Xiaomi Redmi Note 11 review: The bargain smartphone

The Xiaomi Redmi Note 11 pushes the limit on what a £199 smartphone can do

Redmi Note 11 review
(Image: © Laptop Mag)

Laptop Mag Verdict

The Xiaomi Redmi Note 11 is an exemplary budget smartphone option for those that don’t require flagship features, but it still dishes a handful of them out anyway.

Pros

  • +

    Smooth 90Hz AMOLED display

  • +

    Fantastic battery life

  • +

    Fingerprint sensor

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    Bargain price tag

Cons

  • -

    Performance can be sluggish

  • -

    No 5G support

  • -

    Average cameras

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Redmi Note 11 Specs

Price: £199
OS: Android 11/ MIUI 13
Display: 6.4-inch 90Hz AMOLED DotDisplay
CPU: Qualcomm Snapdragon 680
RAM: 4GB
Rear cameras: 50MP wide (f/1.8), 8MP ultrawide (f/2.2), 2MP macro (f/2.4), 2MP depth (f/2.4)
Front camera: 13MP (f/2.4)
Storage: from 64GB
Battery: 5,000mAh
Size: 6.2 x 2.9 x 0.3 inches
Weight: 6.3 ounces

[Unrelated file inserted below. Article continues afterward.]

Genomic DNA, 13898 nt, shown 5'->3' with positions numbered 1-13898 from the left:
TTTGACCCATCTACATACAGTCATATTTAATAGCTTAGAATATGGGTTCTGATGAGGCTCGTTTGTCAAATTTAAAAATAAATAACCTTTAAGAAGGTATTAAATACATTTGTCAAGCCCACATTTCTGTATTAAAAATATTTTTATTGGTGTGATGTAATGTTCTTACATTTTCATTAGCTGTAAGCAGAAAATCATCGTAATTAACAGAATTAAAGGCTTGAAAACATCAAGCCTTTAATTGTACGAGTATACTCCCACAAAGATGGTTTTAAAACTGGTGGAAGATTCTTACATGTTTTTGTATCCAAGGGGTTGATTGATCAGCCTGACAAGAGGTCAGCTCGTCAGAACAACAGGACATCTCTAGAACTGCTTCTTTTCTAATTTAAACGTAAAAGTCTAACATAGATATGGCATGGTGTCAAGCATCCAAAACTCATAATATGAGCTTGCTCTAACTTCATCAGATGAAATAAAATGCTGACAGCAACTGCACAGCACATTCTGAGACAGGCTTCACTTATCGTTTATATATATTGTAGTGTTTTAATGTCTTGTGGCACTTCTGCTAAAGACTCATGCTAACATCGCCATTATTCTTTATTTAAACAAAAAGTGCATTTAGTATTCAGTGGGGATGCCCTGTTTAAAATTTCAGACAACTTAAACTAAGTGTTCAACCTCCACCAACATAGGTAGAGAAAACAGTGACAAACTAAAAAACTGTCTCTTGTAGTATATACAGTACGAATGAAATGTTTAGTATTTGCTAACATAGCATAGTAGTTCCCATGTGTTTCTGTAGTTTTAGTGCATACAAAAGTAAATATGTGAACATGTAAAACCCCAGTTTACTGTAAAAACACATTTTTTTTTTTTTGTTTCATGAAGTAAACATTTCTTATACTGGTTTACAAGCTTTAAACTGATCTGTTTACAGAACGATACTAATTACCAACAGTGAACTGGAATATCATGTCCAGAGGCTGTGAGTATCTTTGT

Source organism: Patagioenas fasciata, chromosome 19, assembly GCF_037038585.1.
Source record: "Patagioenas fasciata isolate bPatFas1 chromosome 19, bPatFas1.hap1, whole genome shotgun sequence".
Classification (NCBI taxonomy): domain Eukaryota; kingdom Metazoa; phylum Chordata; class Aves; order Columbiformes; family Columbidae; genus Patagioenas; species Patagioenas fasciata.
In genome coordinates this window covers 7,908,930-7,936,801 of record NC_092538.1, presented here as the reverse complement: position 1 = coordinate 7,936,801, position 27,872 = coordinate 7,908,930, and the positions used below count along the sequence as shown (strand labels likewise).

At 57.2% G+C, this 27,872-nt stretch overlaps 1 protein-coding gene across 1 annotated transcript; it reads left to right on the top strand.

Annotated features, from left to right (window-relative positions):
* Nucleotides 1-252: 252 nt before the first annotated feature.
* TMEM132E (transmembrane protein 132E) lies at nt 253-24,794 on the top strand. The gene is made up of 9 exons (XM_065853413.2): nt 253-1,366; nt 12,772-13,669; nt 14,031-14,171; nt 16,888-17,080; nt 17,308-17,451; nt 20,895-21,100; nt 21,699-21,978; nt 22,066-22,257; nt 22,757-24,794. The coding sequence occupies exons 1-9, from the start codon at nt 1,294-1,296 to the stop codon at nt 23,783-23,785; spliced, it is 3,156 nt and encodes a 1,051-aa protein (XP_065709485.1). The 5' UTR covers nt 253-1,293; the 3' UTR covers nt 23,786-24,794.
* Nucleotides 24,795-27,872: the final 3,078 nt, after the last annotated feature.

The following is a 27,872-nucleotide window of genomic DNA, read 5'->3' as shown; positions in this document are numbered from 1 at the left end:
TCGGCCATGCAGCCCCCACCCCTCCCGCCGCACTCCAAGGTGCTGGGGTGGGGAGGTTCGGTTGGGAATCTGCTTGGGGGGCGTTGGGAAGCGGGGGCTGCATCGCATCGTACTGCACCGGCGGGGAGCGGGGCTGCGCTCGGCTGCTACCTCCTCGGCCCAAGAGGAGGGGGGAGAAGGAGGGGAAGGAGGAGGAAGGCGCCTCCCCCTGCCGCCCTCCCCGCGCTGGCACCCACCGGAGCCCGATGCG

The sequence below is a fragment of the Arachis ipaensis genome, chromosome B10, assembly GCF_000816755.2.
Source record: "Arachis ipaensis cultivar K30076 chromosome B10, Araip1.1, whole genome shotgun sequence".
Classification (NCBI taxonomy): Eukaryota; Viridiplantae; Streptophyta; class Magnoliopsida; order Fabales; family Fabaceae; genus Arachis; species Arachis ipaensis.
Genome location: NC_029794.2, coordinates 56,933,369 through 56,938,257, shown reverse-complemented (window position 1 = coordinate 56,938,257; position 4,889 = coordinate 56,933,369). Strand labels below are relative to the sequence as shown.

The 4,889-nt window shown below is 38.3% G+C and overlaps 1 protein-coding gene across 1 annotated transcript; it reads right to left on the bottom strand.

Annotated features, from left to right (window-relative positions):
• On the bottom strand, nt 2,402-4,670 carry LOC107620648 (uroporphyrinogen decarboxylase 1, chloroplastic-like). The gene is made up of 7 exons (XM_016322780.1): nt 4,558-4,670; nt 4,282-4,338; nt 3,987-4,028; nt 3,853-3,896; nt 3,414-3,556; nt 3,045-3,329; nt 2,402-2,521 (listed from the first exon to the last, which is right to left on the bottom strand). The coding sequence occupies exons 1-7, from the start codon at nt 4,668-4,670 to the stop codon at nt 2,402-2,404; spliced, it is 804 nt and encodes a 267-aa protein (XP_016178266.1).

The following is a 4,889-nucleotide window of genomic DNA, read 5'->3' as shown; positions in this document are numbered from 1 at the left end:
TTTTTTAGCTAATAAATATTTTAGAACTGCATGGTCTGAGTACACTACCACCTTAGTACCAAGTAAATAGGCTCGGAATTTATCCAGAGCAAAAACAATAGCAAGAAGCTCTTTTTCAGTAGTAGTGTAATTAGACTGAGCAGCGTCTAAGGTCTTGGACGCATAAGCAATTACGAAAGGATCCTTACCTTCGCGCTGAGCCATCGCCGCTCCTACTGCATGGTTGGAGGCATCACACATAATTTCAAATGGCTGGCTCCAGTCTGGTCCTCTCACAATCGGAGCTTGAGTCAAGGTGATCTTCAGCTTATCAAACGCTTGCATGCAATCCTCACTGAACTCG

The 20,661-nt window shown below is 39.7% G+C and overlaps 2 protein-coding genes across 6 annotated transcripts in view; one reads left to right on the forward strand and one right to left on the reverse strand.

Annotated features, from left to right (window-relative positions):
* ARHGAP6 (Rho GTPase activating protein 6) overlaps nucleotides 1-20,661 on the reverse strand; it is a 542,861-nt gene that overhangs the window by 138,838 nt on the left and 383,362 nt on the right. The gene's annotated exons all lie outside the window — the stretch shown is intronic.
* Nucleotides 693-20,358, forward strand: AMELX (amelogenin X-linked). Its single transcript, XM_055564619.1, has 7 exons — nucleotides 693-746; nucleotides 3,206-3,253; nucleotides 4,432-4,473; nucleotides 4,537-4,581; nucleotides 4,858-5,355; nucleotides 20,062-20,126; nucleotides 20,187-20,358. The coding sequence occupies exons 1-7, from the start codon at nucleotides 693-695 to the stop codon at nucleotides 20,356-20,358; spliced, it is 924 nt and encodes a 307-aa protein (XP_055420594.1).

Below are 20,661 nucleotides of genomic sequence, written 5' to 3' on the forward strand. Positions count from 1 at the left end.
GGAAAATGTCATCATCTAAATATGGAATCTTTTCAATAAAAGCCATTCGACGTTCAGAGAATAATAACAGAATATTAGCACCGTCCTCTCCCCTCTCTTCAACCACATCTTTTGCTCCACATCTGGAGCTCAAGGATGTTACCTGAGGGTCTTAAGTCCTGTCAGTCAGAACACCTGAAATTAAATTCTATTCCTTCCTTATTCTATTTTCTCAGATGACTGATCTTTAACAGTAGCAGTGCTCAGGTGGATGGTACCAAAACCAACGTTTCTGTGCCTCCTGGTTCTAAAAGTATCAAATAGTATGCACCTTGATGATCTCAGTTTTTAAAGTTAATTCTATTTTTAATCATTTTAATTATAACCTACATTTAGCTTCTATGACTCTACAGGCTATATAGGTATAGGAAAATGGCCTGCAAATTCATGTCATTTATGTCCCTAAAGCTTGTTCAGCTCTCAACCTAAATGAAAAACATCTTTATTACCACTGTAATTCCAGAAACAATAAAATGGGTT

Budget smartphones are the unsung heroes of the phone industry. The more affordable they are, the more gobsmacked I am by the sheer amount of modern functionality you can get out of them. With each annual release of upgraded flagship smartphones, budget phones are hot on their trails shouting, “Oi! I can do what you do, but cheaper!”

The device causing a commotion on the sidelines this time around is the Xiaomi Redmi Note 11, which brings a fancy 90Hz AMOLED DotDisplay, a 6nm Qualcomm Snapdragon 680 processor, all-day battery life, and even a fingerprint sensor, to a £199 smartphone. What’s that, Samsung? Your $799/£769 Galaxy S22 offers a 120Hz AMOLED 2X with an adaptive 120Hz refresh rate? Okay, but try doing that at a fraction of the price.

I digress. Obviously, Xiaomi made sacrifices to cut the price of the Redmi Note 11 down, you won’t find the soon-to-be-standard 5G connectivity, bountiful processing power, or premium camera qualities that even some of the best budget smartphones have on tap. However, the Redmi Note 11 can also be found on that list, as it delivers all it can with a budget price tag. 

Xiaomi Redmi Note 11 price and availability